This is interesting to me, since just today I was interacting with my own "fishy" email regarding some of the unbelievable components of the proposed Health Care plan.
A week or so ago, I received an email, complete with the attendant hype and drama that sometimes accompanies outlandish emails. It had obviously been sent to everyone in my friend's address book, and one of his rude friends hailing from across the aisle had felt compelled to "reply to all" and blast him in front of all of us for his dissemination of inaccurate and outlandish "Repulican b*llsh*t."
I had sighed and cringed and pressed delete, assuming that most of the incredible assertions in the email were, in fact, urban legend rubbish that makes otherwise intelligent people believe insanity. (There is plenty of that these days, you know, especially among people my parents' ages. They're just getting into the email thing, they're retired with a little too much time on their hands, and they're forwarding things around to each other daily by the dozens, I think.)
Anyway, today I received another such email, this time attributed to respected scholar and Dean of Liberty University law school, Mathew Staver. I quickly checked Snopes and other Urban Legends sites, finding nothing one way or another on this particular email and its contents. Certain I was looking at a classic case of urban legend hype, I quickly wrote the following letter to the Liberty University School of Law:
RE: Dean Staver's association with circulating email
The following is being circulated (I received it this morning in an email) and attributed to Dr. Staver. If it was not authored by him (which I suspect it may not have been), quick action to get it onto Snopes.com and some other Urban Legends sites is likely in order. (Even if he did author it - which I don't believe he did - validating it as true on these sites would also be a good idea. As it stands now, there is no way for folks to check the credibility of the claim that he authored it.)
My experience has been that well-meaning but ignorant folks get emails like this and then forward them all around and/or post them on their Blogs; rather quickly, there will be hundreds of Google entries with Dr. Staver's name in them as this document gains a web presence.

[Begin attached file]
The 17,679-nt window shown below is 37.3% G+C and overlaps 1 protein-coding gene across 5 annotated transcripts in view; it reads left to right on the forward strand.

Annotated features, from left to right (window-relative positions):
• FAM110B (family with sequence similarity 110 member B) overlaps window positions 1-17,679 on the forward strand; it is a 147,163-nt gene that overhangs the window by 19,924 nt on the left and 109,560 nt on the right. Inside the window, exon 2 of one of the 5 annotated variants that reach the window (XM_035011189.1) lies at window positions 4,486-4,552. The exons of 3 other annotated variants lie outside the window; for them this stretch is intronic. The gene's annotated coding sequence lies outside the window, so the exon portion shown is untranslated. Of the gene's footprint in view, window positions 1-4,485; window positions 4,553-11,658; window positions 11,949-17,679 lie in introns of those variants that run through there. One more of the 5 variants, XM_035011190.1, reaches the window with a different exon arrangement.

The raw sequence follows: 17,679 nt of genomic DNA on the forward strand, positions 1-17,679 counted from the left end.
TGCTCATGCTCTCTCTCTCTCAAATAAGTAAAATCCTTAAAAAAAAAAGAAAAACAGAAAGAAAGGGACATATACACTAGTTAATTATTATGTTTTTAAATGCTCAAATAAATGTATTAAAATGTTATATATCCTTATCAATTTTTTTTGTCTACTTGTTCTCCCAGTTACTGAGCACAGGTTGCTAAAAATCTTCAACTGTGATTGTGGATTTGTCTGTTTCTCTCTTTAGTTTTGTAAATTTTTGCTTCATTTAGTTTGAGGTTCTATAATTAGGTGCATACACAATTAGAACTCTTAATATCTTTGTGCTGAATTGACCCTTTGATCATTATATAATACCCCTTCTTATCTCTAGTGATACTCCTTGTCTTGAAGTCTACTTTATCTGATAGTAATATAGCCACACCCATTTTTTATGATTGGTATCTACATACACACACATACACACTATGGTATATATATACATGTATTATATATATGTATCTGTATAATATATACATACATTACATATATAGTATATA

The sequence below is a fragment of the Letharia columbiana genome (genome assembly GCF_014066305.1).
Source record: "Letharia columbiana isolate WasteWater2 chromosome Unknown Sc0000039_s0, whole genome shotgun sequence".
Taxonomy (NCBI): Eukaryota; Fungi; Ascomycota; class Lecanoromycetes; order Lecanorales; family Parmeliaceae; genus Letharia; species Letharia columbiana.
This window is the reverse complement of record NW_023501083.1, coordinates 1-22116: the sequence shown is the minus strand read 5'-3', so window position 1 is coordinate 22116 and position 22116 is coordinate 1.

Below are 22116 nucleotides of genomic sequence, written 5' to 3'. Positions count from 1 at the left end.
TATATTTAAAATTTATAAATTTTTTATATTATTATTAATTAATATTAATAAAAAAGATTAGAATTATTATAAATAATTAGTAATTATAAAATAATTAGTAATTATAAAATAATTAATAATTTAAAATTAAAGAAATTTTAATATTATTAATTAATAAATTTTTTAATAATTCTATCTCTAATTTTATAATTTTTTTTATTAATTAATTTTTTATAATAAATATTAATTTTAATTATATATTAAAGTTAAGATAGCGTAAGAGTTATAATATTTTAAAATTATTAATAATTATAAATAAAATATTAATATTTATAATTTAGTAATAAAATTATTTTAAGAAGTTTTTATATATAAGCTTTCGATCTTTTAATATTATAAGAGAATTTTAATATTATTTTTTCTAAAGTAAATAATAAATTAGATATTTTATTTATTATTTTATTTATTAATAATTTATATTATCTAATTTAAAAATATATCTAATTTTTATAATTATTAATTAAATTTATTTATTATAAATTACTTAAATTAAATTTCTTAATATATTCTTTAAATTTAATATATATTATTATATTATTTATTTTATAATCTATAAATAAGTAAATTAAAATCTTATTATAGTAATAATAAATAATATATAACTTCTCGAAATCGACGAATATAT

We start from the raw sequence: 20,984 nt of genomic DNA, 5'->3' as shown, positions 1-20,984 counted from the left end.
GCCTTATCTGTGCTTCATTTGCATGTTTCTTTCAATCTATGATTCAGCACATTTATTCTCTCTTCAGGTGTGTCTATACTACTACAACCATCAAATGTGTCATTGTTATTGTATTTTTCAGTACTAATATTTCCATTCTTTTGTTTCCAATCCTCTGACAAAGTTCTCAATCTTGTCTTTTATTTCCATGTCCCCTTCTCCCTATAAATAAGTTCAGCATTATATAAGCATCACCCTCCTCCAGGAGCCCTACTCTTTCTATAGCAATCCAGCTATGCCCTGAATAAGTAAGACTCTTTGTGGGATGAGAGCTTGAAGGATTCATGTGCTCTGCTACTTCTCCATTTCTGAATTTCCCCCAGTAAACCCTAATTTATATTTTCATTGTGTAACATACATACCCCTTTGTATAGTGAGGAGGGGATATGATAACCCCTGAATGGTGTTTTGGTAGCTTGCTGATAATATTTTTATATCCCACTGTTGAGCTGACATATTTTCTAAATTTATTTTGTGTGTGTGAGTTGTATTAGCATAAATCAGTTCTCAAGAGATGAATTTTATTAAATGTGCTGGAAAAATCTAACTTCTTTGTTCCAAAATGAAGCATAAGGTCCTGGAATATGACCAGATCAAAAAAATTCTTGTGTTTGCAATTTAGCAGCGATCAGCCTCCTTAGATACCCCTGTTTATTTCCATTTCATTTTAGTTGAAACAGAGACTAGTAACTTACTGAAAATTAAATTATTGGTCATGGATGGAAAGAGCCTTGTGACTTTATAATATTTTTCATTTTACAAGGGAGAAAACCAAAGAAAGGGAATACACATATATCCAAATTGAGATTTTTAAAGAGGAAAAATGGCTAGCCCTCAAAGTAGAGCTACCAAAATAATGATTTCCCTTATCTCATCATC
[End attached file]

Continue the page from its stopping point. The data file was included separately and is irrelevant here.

I just figured I'd make you aware of it, if you were not already.
I signed it with my name, identifying myself also as a "citizen interested in intelligent public debate."
Within the hour, I had received the following reply from Beverly Smith, Executive Assistant to the Dean:
Dean Staver is, in fact, involved with the material in this email and has agreed to its circulation. For more information, please visit www.lc.org for full text of the HR 3200 document and other information that has recently been distributed via press releases and news bulletins. Thank you for you inquiry.
I recognize that many, many people will discredit anything authored by Mat Staver as right-wing wacko craziness because of his association with Liberty University and the Jerry Falwell shadow under which it exists. However, I know of Dr. Staver as an intelligent, respected scholar, author, and legal analyst, and the fact that he has associated his name with the claims in this email gives me great pause.
That and the fact that 1600 Pennsylvania Avenue is scrambling in any way it can to try to gather and discredit such emails. "Methinks he doth protest too much*," I'd say!
The following is taken from a Focus on the Family CitizenLink newsletter:
Gary McCaleb, senior legal counsel for the Alliance Defense Fund, said the unusual request hearkens back to the Cold War.
"We have an administration in America taking a page out of a playbook that was written by the Khrushchev types in the 1950s," he said. "Why is the government asking neighbor to report on neighbor like the Russians asked their children to report on their parents?"
"There are only two reasons why the government would do this," he continued. "Either to outfox the American public, or to find a way to suppress the American public."
Sen. John Cornyn, R-Texas, wrote a letter to President Barack Obama laying out his concerns about such a request and asking for "assurances that this program is being carried out in a manner consistent with the First Amendment and America's tradition of free speech and public discourse."
"It seems inevitable that the names, e-mail addresses, IP addresses and private speech of U.S. citizens will be reported to the White House," he said.
In response, White House Press Secretary Robert Gibbs said, "Nobody is collecting names."
The administration's blog entry cited as an example of "fishy" video a clip in which the president appears to support a single-payer health-care system. The blog offered video clips of the president appearing to say that he does not.
But Cornyn pointed out that in 2003 Obama said in plain language: "I happen to be a proponent of a single-payer universal health-care plan." Cornyn said he wondered if a direct quote counted as "disinformation."
----------*This is a variation on a quotation from Shakespeare's Hamlet, allowing variance for the obvious gender difference between our President and Queen Gertrude. The original quotation is, 'She doth protest too much, methinks.'